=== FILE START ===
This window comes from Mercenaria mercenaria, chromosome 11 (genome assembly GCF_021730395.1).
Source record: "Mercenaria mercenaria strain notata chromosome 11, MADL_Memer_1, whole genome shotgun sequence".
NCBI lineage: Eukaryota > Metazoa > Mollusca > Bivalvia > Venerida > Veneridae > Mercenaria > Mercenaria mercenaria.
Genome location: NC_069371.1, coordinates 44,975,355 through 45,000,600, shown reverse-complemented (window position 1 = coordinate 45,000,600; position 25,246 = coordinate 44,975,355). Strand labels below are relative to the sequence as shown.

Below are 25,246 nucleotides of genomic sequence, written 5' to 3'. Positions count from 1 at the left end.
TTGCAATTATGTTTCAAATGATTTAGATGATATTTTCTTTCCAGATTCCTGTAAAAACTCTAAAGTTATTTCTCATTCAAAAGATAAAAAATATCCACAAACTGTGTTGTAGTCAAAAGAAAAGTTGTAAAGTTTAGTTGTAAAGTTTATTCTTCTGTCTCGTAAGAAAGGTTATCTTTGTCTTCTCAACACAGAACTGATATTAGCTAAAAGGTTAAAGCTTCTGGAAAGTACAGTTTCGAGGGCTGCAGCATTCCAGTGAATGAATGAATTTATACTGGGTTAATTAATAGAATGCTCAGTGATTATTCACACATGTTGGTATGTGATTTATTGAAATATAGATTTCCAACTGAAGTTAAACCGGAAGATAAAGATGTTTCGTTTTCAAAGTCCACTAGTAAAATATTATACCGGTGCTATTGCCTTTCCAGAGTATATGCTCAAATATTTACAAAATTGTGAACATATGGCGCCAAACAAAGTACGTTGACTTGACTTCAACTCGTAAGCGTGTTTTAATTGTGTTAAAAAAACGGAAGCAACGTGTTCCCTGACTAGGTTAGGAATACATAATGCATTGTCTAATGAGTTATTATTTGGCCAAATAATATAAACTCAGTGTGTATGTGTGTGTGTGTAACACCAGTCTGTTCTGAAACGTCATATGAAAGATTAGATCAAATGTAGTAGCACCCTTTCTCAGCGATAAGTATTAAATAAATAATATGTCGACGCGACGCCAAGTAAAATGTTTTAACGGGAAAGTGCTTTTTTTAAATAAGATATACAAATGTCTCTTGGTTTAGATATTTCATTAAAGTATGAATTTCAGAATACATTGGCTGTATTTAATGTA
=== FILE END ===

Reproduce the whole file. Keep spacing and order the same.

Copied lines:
This window comes from Mercenaria mercenaria, chromosome 11 (genome assembly GCF_021730395.1).
Source record: "Mercenaria mercenaria strain notata chromosome 11, MADL_Memer_1, whole genome shotgun sequence".
NCBI lineage: Eukaryota > Metazoa > Mollusca > Bivalvia > Venerida > Veneridae > Mercenaria > Mercenaria mercenaria.
Genome location: NC_069371.1, coordinates 44,975,355 through 45,000,600, shown reverse-complemented (window position 1 = coordinate 45,000,600; position 25,246 = coordinate 44,975,355). Strand labels below are relative to the sequence as shown.

Below are 25,246 nucleotides of genomic sequence, written 5' to 3'. Positions count from 1 at the left end.
TTGCAATTATGTTTCAAATGATTTAGATGATATTTTCTTTCCAGATTCCTGTAAAAACTCTAAAGTTATTTCTCATTCAAAAGATAAAAAATATCCACAAACTGTGTTGTAGTCAAAAGAAAAGTTGTAAAGTTTAGTTGTAAAGTTTATTCTTCTGTCTCGTAAGAAAGGTTATCTTTGTCTTCTCAACACAGAACTGATATTAGCTAAAAGGTTAAAGCTTCTGGAAAGTACAGTTTCGAGGGCTGCAGCATTCCAGTGAATGAATGAATTTATACTGGGTTAATTAATAGAATGCTCAGTGATTATTCACACATGTTGGTATGTGATTTATTGAAATATAGATTTCCAACTGAAGTTAAACCGGAAGATAAAGATGTTTCGTTTTCAAAGTCCACTAGTAAAATATTATACCGGTGCTATTGCCTTTCCAGAGTATATGCTCAAATATTTACAAAATTGTGAACATATGGCGCCAAACAAAGTACGTTGACTTGACTTCAACTCGTAAGCGTGTTTTAATTGTGTTAAAAAAACGGAAGCAACGTGTTCCCTGACTAGGTTAGGAATACATAATGCATTGTCTAATGAGTTATTATTTGGCCAAATAATATAAACTCAGTGTGTATGTGTGTGTGTGTAACACCAGTCTGTTCTGAAACGTCATATGAAAGATTAGATCAAATGTAGTAGCACCCTTTCTCAGCGATAAGTATTAAATAAATAATATGTCGACGCGACGCCAAGTAAAATGTTTTAACGGGAAAGTGCTTTTTTTAAATAAGATATACAAATGTCTCTTGGTTTAGATATTTCATTAAAGTATGAATTTCAGAATACATTGGCTGTATTTAATGTA